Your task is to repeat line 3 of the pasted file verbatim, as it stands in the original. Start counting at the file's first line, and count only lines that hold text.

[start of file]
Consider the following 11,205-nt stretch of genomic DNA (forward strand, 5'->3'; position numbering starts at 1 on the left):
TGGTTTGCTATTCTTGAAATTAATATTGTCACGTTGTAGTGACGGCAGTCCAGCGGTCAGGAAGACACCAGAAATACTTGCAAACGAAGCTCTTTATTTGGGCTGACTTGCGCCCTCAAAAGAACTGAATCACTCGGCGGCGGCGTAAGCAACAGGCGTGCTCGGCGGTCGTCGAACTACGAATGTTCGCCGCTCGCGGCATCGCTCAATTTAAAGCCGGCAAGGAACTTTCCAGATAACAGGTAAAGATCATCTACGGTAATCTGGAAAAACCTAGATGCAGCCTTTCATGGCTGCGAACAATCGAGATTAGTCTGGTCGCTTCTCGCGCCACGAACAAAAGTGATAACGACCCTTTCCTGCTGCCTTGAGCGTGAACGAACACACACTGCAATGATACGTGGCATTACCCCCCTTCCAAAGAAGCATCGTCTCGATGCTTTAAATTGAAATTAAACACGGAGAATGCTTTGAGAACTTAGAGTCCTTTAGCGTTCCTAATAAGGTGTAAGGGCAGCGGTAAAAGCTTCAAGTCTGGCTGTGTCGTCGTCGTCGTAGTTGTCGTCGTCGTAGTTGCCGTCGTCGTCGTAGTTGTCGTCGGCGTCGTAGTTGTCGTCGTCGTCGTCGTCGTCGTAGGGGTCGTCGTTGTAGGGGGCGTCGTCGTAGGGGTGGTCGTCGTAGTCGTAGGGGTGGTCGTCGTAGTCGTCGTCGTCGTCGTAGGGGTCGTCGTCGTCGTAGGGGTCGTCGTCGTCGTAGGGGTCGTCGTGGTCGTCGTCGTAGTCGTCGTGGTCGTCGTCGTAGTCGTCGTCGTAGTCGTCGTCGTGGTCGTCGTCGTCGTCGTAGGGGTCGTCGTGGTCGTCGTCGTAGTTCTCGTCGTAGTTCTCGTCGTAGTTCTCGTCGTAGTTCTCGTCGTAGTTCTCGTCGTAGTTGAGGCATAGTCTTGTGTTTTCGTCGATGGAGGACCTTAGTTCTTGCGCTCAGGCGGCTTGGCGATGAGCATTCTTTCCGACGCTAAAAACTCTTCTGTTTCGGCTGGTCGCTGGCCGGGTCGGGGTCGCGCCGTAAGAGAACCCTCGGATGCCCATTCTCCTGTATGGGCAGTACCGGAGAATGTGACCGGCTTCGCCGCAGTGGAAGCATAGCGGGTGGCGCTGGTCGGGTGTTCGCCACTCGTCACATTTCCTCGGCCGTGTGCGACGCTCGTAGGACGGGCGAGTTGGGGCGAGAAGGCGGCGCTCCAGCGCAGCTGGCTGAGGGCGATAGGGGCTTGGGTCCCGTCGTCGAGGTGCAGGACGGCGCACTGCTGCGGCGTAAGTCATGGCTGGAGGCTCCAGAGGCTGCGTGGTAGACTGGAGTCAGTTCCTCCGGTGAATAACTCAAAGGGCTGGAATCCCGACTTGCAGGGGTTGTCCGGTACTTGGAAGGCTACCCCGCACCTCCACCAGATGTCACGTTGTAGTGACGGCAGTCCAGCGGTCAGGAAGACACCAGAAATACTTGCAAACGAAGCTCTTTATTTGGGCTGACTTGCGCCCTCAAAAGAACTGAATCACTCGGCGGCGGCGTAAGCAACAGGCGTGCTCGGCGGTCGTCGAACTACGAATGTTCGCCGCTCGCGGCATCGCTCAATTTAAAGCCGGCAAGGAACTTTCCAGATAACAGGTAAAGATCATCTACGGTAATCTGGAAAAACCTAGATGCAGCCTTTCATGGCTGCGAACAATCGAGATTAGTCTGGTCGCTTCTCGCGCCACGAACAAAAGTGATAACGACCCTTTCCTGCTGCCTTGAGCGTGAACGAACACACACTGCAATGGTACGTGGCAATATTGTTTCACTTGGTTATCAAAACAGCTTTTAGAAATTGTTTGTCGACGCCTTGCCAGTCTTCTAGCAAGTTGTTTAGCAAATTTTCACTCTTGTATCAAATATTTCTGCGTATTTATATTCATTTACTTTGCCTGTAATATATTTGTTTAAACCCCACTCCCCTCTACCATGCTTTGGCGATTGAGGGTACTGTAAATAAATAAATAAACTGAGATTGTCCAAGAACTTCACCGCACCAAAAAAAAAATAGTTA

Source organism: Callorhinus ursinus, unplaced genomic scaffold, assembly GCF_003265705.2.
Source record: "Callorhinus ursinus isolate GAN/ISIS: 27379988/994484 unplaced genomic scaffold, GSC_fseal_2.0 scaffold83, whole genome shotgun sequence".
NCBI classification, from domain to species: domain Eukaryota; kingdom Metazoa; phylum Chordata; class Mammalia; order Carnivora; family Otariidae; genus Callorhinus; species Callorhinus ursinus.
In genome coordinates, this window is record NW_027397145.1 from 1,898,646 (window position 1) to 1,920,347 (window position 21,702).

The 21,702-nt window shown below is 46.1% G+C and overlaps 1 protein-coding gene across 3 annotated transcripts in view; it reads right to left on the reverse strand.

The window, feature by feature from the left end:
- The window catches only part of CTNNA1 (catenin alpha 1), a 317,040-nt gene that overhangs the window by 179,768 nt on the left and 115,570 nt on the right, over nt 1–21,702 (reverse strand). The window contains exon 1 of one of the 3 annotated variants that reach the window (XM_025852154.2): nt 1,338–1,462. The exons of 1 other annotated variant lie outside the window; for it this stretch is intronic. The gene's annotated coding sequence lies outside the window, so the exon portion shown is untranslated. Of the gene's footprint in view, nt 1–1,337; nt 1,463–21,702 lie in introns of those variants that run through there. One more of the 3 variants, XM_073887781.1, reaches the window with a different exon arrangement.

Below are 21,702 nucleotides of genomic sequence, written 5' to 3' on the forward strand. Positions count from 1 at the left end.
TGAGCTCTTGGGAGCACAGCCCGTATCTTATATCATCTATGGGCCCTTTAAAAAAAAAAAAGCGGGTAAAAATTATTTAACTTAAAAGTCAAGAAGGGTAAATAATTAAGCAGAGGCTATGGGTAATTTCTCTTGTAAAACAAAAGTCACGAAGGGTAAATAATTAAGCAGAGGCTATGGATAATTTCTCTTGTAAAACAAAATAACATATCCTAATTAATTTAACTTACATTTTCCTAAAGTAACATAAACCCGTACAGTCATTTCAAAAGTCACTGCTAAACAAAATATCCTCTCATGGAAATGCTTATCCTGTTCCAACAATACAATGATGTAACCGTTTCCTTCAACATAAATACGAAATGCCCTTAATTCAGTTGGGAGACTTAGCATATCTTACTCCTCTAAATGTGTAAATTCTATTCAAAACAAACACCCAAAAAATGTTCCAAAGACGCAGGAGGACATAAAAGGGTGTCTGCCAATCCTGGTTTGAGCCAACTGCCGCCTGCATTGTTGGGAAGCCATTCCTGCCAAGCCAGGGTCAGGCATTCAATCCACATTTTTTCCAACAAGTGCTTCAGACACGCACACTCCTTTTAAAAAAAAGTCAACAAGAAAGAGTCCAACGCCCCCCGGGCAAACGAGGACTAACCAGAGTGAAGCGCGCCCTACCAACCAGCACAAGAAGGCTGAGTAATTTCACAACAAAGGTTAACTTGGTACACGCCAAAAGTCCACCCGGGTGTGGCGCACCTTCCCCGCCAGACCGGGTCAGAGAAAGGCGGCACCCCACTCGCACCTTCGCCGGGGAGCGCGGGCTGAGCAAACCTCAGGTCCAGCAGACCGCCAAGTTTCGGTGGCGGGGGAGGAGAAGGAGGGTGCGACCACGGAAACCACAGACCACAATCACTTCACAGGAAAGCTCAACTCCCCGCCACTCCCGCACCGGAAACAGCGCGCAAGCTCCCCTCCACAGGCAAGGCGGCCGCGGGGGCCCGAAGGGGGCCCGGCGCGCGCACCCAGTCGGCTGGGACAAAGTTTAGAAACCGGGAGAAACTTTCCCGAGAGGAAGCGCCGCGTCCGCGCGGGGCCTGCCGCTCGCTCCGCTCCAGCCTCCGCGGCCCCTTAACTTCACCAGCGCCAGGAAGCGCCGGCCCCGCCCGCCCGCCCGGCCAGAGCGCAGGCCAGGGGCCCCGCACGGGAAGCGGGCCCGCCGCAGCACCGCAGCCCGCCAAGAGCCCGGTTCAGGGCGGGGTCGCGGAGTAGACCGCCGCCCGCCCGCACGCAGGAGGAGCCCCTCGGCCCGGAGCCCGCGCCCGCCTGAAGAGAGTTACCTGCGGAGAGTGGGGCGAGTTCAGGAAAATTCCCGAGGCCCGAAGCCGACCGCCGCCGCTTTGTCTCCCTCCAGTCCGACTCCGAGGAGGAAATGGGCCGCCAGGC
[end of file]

Source organism: Callorhinus ursinus, unplaced genomic scaffold, assembly GCF_003265705.2.